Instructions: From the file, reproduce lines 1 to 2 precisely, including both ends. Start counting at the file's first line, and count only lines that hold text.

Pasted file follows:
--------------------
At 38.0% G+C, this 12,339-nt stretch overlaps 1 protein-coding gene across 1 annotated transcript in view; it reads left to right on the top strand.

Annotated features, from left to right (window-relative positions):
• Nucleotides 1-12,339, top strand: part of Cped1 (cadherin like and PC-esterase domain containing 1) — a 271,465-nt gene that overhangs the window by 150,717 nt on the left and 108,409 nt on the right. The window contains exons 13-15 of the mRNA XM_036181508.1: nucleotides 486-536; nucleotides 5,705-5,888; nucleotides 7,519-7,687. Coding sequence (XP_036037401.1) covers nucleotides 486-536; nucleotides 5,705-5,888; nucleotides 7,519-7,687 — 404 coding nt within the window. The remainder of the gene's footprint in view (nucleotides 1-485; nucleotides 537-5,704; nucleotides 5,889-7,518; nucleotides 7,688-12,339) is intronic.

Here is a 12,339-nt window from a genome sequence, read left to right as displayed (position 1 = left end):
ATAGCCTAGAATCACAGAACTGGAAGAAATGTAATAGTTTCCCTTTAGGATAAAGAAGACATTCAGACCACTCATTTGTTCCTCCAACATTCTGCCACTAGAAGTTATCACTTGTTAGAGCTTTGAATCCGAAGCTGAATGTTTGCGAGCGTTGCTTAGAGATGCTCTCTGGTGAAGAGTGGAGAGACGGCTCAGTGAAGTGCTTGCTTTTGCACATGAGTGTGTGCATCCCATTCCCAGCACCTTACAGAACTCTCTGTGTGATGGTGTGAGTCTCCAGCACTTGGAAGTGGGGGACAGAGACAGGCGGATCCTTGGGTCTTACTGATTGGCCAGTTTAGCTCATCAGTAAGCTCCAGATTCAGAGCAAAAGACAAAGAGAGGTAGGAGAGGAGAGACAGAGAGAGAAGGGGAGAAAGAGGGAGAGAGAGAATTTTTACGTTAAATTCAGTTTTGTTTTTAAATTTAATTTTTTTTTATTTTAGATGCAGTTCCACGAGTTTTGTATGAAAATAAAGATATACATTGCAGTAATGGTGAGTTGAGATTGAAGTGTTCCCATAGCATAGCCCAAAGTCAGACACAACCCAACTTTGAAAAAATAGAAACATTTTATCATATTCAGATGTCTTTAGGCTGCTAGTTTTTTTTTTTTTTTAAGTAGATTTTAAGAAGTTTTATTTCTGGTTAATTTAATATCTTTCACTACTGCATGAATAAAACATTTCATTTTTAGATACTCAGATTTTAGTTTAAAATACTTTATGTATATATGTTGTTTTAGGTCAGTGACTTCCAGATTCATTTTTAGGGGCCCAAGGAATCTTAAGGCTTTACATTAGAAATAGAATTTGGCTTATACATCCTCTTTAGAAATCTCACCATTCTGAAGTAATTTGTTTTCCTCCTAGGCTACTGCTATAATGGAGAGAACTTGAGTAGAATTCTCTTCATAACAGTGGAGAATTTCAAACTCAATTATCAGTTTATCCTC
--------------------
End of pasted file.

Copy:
At 38.0% G+C, this 12,339-nt stretch overlaps 1 protein-coding gene across 1 annotated transcript in view; it reads left to right on the top strand.

Annotated features, from left to right (window-relative positions):